Graduate Student in Religion and Literature at Yale Divinity School, Berkeley Divinity School, and The Institute of Sacred Music

Samuel ErnestGraduate Student in Religion and Literature at Yale Divinity School, Berkeley Divinity School, and The Institute of Sacred Music


New Haven, Connecticut

English Literature major 2015

As a graduate student studying religion and literature at the Yale Divinity School in New Haven, Connecticut, Ernest spends most of his time with his nose in books, writing, and taking courses in a variety of topics from the Old Testament to Anglican history to James Baldwin to solitude in literature. He says he is slowly weaving these seemingly disconnected topics together in order to understand his own particular interest: Christianity and sexuality in literature. While Ernest spends a lot of time in solitude when at school, he hopes to write works that are helpful both to the church and to those who have been harmed by their churches.

How does your time at SPU connect to the work you’re doing today?

The SPU English Department taught me how to write essays that are academically sound while still being engaging and, for the right topic, personal. This skill has allowed me to thrive in a variety of classroom settings at Yale. Also, the communal life in the residence halls and the friendships I made during my time at SPU gave me the space to learn how to love myself. Being a gay Christian can be difficult, but the students and faculty with whom I developed relationships were nothing but loving and nurturing throughout some of the most difficult times of college and my life in general. It is my desire that the church and its institutions (including Christian colleges) could one day offer that Christ-like love and community to all LGBTQ folk that drives my studies.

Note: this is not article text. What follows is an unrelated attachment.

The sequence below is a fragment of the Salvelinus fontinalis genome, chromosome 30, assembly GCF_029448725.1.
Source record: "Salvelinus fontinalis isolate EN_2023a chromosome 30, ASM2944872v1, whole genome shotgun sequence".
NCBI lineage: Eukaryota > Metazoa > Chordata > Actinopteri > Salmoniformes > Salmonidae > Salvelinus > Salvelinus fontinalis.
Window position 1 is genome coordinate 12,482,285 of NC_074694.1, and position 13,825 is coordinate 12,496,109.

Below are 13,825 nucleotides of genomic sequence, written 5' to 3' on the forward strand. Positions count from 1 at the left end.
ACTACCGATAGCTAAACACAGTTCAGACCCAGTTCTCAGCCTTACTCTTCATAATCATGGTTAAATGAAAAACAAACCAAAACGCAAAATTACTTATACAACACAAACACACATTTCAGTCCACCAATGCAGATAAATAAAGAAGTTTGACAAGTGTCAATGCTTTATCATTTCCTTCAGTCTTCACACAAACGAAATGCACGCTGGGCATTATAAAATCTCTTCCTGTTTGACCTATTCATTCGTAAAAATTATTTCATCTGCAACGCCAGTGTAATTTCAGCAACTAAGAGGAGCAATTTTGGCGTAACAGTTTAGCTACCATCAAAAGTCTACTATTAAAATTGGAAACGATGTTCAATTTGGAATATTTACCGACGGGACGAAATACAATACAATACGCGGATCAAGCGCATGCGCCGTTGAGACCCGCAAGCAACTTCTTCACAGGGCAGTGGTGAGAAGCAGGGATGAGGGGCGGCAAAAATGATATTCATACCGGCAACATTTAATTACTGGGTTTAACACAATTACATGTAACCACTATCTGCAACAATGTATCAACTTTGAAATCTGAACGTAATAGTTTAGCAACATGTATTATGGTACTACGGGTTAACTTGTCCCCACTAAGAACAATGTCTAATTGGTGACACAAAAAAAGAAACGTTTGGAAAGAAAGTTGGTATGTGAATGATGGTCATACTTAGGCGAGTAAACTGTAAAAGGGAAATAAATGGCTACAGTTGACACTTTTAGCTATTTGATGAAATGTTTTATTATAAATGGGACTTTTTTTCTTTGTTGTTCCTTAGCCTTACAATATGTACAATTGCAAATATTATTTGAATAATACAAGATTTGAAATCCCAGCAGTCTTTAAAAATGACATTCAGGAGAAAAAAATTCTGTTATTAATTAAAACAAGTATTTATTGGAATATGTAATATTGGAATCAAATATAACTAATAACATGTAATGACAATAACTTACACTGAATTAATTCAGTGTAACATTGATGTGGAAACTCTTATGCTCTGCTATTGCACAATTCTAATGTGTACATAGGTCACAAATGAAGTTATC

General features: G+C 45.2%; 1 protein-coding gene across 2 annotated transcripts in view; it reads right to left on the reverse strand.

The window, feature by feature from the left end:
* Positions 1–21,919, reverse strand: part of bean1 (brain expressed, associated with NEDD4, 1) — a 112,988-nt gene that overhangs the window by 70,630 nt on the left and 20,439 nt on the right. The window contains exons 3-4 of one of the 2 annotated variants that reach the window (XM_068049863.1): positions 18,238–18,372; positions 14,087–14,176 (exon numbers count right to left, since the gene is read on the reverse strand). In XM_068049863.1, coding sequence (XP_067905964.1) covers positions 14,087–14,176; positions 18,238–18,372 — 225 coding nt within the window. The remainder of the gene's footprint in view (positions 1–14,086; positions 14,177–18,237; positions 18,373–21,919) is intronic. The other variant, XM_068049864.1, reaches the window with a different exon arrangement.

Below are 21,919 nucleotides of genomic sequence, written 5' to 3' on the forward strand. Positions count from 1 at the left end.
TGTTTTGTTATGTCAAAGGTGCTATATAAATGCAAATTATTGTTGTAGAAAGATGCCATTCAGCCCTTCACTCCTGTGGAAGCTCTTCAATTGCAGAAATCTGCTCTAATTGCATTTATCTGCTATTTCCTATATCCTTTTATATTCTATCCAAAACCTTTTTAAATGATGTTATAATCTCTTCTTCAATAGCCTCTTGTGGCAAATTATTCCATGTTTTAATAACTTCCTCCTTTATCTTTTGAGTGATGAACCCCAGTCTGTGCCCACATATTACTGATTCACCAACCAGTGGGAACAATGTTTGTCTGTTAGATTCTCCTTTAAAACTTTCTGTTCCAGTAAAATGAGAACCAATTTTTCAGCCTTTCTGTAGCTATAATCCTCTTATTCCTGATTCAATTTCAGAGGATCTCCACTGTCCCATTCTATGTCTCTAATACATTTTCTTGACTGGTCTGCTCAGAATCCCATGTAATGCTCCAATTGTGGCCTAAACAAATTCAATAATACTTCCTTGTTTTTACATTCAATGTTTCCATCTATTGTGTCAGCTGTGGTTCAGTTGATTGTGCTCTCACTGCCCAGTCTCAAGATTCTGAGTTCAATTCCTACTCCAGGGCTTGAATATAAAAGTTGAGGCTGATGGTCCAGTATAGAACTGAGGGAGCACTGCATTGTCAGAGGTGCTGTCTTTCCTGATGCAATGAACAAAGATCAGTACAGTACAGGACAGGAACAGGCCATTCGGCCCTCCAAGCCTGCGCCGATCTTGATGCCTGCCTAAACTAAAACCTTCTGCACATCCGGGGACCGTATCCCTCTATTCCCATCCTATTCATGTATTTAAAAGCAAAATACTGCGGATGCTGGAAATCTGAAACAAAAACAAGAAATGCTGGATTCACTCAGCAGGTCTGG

Who made a difference in your SPU education?

When I was working on my honors project, Liz Gruchala-Gilbert, librarian for the College of Arts and Sciences and my assigned librarian, was not only eager to find and procure helpful texts, but she would also take time to check up on me and talk to me about any number of things. She changed how I think of librarians and embodies the gift I find to be held in common by all SPU staff and faculty members I could write about here: a deep pastoral care for the lives of her students.

What advice do you have for students about life after graduation?

Continue to develop relationships with your SPU faculty mentors after you graduate. Oh, and don’t worry (Matthew 6:25–34).


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